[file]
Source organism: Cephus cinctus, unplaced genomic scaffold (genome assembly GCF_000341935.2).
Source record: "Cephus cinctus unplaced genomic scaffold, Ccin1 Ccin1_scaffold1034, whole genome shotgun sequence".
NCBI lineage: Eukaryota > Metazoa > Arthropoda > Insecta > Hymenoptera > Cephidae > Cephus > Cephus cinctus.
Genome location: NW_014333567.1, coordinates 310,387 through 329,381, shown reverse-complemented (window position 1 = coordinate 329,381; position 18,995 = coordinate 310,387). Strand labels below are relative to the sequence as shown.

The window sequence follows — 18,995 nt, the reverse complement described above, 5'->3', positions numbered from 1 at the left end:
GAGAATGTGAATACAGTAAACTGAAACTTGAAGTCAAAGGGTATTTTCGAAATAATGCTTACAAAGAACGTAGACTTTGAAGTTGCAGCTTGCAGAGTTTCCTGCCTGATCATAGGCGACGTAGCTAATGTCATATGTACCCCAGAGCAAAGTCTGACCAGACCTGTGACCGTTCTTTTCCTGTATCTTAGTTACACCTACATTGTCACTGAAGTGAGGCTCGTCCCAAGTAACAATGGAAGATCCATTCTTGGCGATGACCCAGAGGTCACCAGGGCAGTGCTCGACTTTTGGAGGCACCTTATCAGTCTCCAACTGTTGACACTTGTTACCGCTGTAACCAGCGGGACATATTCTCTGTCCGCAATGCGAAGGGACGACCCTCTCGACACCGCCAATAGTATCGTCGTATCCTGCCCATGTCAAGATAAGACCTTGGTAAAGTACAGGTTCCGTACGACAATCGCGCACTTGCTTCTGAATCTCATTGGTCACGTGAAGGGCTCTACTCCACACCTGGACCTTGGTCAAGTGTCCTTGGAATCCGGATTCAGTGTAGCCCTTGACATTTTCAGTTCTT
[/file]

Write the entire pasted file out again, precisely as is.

Source organism: Cephus cinctus, unplaced genomic scaffold (genome assembly GCF_000341935.2).
Source record: "Cephus cinctus unplaced genomic scaffold, Ccin1 Ccin1_scaffold1034, whole genome shotgun sequence".
NCBI lineage: Eukaryota > Metazoa > Arthropoda > Insecta > Hymenoptera > Cephidae > Cephus > Cephus cinctus.
Genome location: NW_014333567.1, coordinates 310,387 through 329,381, shown reverse-complemented (window position 1 = coordinate 329,381; position 18,995 = coordinate 310,387). Strand labels below are relative to the sequence as shown.

The window sequence follows — 18,995 nt, the reverse complement described above, 5'->3', positions numbered from 1 at the left end:
GAGAATGTGAATACAGTAAACTGAAACTTGAAGTCAAAGGGTATTTTCGAAATAATGCTTACAAAGAACGTAGACTTTGAAGTTGCAGCTTGCAGAGTTTCCTGCCTGATCATAGGCGACGTAGCTAATGTCATATGTACCCCAGAGCAAAGTCTGACCAGACCTGTGACCGTTCTTTTCCTGTATCTTAGTTACACCTACATTGTCACTGAAGTGAGGCTCGTCCCAAGTAACAATGGAAGATCCATTCTTGGCGATGACCCAGAGGTCACCAGGGCAGTGCTCGACTTTTGGAGGCACCTTATCAGTCTCCAACTGTTGACACTTGTTACCGCTGTAACCAGCGGGACATATTCTCTGTCCGCAATGCGAAGGGACGACCCTCTCGACACCGCCAATAGTATCGTCGTATCCTGCCCATGTCAAGATAAGACCTTGGTAAAGTACAGGTTCCGTACGACAATCGCGCACTTGCTTCTGAATCTCATTGGTCACGTGAAGGGCTCTACTCCACACCTGGACCTTGGTCAAGTGTCCTTGGAATCCGGATTCAGTGTAGCCCTTGACATTTTCAGTTCTT